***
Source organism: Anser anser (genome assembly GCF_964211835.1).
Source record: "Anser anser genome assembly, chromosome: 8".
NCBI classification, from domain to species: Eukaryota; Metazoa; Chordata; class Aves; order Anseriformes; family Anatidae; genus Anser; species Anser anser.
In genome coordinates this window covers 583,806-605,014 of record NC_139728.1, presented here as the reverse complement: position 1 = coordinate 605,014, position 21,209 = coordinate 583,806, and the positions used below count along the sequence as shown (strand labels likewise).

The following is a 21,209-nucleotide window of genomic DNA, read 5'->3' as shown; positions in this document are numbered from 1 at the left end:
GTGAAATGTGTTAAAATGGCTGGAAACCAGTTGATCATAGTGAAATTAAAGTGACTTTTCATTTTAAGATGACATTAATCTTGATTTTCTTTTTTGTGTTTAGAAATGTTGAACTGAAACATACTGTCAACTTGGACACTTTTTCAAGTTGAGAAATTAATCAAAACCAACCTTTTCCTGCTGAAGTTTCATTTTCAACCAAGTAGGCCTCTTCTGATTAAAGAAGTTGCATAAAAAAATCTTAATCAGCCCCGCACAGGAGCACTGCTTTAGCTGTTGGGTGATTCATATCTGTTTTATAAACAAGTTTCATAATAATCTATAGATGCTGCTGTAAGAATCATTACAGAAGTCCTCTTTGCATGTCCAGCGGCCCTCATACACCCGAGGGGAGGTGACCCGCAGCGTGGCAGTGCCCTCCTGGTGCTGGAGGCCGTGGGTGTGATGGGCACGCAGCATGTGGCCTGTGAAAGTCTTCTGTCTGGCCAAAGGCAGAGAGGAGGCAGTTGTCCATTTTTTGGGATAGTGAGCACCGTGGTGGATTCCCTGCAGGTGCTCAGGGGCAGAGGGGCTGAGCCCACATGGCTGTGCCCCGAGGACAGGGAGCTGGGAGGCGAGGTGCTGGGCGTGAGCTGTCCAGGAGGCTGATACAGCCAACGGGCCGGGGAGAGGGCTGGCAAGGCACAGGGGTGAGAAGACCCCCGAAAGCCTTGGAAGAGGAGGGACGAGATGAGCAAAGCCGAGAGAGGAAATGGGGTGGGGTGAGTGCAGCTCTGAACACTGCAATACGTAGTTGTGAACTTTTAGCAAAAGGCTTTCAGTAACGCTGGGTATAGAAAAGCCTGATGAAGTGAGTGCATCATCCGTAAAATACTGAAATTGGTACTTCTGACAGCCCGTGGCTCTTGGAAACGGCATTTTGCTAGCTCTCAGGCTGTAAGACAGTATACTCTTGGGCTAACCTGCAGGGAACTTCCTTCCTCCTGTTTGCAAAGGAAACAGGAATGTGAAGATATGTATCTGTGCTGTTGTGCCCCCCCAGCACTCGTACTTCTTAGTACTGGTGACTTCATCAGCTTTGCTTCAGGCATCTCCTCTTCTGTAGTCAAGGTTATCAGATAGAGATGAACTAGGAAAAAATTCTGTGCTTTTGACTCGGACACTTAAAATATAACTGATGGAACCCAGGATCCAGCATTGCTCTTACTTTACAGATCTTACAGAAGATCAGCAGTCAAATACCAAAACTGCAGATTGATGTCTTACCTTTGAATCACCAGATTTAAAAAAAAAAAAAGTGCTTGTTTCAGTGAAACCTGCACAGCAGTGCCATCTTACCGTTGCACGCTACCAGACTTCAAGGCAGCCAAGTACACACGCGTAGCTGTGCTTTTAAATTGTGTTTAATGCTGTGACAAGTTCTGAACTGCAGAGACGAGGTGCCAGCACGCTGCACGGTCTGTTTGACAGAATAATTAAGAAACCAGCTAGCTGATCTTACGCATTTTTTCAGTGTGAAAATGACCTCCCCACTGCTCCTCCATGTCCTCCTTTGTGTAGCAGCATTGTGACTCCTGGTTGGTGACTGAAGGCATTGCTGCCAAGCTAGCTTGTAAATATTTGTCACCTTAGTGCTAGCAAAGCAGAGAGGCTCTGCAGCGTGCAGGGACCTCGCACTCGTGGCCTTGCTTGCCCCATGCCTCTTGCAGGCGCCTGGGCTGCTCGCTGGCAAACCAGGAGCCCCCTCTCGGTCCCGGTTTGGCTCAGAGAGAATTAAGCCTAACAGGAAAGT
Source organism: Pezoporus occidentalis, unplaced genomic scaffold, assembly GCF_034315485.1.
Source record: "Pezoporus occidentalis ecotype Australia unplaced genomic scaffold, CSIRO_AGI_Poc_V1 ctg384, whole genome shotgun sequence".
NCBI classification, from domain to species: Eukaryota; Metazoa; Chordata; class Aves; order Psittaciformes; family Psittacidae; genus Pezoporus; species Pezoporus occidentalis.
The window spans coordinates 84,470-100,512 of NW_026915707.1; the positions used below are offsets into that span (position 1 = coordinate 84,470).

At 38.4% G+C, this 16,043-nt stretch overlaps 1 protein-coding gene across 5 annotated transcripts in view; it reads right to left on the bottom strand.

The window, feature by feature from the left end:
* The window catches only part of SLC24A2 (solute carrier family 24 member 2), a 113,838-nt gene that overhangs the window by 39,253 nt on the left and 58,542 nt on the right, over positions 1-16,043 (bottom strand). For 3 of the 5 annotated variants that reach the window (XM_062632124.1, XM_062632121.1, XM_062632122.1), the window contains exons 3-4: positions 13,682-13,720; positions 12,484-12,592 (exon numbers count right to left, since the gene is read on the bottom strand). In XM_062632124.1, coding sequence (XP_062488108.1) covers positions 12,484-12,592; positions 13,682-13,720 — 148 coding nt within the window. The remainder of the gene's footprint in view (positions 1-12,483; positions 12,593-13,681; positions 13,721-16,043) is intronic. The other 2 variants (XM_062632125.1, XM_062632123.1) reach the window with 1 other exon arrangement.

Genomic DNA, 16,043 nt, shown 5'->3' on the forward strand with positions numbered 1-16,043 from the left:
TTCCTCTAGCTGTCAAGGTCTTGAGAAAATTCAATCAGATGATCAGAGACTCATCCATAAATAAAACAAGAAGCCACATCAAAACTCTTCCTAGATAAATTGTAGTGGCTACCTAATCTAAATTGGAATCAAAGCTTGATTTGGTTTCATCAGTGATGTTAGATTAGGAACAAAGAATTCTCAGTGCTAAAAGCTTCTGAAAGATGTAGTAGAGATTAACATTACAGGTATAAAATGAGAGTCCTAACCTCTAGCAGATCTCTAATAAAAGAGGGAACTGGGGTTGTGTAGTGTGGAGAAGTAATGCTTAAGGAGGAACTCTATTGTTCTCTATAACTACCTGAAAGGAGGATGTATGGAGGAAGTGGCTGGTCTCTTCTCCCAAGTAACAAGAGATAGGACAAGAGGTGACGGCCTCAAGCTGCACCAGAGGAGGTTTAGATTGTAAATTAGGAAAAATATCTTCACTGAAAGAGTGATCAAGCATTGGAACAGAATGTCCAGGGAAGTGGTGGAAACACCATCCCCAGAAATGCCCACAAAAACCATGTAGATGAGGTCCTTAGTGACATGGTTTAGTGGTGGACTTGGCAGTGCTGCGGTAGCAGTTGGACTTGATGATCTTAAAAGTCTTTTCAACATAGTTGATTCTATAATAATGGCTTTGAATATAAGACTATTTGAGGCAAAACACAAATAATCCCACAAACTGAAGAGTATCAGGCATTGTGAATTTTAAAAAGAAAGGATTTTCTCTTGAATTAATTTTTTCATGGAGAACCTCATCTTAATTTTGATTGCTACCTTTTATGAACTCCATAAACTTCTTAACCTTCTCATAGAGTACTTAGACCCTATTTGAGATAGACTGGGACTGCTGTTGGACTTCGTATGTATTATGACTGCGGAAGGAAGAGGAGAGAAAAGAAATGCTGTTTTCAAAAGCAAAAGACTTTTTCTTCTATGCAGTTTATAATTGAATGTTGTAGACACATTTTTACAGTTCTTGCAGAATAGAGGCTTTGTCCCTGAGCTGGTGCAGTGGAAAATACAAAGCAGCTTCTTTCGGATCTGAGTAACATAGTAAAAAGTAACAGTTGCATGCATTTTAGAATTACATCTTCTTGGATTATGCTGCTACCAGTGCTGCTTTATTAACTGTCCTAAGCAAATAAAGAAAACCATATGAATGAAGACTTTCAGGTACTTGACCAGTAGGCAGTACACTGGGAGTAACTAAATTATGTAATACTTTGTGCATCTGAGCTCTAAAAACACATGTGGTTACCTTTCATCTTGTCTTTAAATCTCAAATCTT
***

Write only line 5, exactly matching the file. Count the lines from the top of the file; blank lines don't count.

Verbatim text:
The following is a 21,209-nucleotide window of genomic DNA, read 5'->3' as shown; positions in this document are numbered from 1 at the left end: